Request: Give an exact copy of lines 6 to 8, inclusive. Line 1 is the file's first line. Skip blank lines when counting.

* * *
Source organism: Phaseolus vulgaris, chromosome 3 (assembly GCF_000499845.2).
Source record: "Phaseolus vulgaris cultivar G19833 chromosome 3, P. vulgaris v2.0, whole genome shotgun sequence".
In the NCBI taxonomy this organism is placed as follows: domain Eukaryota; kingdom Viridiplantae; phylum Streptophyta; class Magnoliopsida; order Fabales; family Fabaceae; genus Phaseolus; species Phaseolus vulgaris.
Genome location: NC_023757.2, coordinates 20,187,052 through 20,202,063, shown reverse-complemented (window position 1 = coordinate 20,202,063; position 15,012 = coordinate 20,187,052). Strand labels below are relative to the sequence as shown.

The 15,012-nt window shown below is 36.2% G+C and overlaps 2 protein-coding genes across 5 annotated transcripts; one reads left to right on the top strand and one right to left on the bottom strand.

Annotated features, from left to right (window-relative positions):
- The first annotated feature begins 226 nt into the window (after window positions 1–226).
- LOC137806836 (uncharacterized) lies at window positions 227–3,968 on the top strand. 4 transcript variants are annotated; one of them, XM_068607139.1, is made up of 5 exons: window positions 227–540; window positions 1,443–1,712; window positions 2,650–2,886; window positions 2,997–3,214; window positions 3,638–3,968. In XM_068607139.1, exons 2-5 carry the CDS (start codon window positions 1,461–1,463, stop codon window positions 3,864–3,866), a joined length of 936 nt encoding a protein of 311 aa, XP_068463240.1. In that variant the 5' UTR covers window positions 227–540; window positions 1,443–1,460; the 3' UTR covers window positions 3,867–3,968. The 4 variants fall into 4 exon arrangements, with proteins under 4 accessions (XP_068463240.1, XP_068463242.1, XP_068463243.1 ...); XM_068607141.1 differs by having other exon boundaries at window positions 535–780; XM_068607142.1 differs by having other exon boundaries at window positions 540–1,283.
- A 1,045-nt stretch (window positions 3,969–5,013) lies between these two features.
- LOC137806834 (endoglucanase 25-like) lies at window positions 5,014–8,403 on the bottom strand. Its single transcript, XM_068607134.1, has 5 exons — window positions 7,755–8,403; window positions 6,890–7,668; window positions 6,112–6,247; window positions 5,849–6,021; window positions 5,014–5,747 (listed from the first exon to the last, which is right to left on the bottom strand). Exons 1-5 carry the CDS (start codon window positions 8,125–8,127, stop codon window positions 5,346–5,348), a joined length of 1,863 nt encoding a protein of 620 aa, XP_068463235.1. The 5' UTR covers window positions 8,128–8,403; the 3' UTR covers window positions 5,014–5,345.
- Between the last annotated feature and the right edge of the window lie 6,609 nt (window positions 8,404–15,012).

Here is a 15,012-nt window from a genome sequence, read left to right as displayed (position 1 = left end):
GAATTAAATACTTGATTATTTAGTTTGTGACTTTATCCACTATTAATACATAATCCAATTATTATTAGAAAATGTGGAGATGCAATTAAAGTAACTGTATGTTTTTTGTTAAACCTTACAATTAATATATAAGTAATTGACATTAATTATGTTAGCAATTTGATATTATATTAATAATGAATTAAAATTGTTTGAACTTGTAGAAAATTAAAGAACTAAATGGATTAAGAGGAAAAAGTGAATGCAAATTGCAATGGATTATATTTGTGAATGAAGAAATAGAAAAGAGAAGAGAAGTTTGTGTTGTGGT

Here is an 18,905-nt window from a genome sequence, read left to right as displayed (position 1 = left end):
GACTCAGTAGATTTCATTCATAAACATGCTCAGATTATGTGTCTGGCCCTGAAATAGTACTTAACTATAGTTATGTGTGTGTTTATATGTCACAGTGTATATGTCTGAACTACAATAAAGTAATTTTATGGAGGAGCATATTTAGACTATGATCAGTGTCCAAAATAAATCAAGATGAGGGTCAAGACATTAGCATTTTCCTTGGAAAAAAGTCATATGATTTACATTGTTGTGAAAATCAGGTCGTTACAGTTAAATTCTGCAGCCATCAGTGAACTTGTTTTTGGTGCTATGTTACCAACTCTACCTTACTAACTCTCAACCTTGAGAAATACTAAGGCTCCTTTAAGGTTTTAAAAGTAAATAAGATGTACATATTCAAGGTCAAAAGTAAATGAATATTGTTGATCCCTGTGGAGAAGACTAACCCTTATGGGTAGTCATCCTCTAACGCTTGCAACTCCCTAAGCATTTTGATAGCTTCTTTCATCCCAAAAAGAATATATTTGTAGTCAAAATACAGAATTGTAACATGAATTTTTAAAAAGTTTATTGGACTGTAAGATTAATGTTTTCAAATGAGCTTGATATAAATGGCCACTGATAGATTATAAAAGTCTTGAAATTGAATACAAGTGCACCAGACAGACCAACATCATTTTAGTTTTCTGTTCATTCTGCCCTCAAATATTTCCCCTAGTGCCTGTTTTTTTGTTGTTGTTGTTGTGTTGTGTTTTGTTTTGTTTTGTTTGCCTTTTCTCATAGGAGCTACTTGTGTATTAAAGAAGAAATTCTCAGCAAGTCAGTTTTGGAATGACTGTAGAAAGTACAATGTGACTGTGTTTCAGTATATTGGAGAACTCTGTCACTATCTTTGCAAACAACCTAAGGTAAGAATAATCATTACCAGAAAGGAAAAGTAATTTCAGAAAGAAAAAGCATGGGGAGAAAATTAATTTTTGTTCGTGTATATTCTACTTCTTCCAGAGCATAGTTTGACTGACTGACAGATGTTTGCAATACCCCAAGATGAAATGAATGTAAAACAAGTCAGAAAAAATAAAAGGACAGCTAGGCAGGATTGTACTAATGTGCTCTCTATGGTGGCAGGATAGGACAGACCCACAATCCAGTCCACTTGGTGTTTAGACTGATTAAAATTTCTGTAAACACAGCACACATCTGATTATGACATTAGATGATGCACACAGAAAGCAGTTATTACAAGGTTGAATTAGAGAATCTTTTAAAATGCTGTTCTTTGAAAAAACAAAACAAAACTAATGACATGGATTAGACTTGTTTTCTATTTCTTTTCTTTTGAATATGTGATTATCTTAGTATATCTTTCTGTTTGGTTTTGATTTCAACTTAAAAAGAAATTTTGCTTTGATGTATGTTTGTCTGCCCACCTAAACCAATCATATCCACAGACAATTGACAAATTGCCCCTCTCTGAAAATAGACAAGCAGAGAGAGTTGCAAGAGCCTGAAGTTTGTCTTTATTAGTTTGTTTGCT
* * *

Annotated features, from left to right (window-relative positions):
- The first annotated feature begins 226 nt into the window (after window positions 1–226).
- LOC137806836 (uncharacterized) lies at window positions 227–3,968 on the top strand. 4 transcript variants are annotated; one of them, XM_068607139.1, is made up of 5 exons: window positions 227–540; window positions 1,443–1,712; window positions 2,650–2,886; window positions 2,997–3,214; window positions 3,638–3,968. In XM_068607139.1, exons 2-5 carry the CDS (start codon window positions 1,461–1,463, stop codon window positions 3,864–3,866), a joined length of 936 nt encoding a protein of 311 aa, XP_068463240.1. In that variant the 5' UTR covers window positions 227–540; window positions 1,443–1,460; the 3' UTR covers window positions 3,867–3,968. The 4 variants fall into 4 exon arrangements, with proteins under 4 accessions (XP_068463240.1, XP_068463242.1, XP_068463243.1 ...); XM_068607141.1 differs by having other exon boundaries at window positions 535–780; XM_068607142.1 differs by having other exon boundaries at window positions 540–1,283.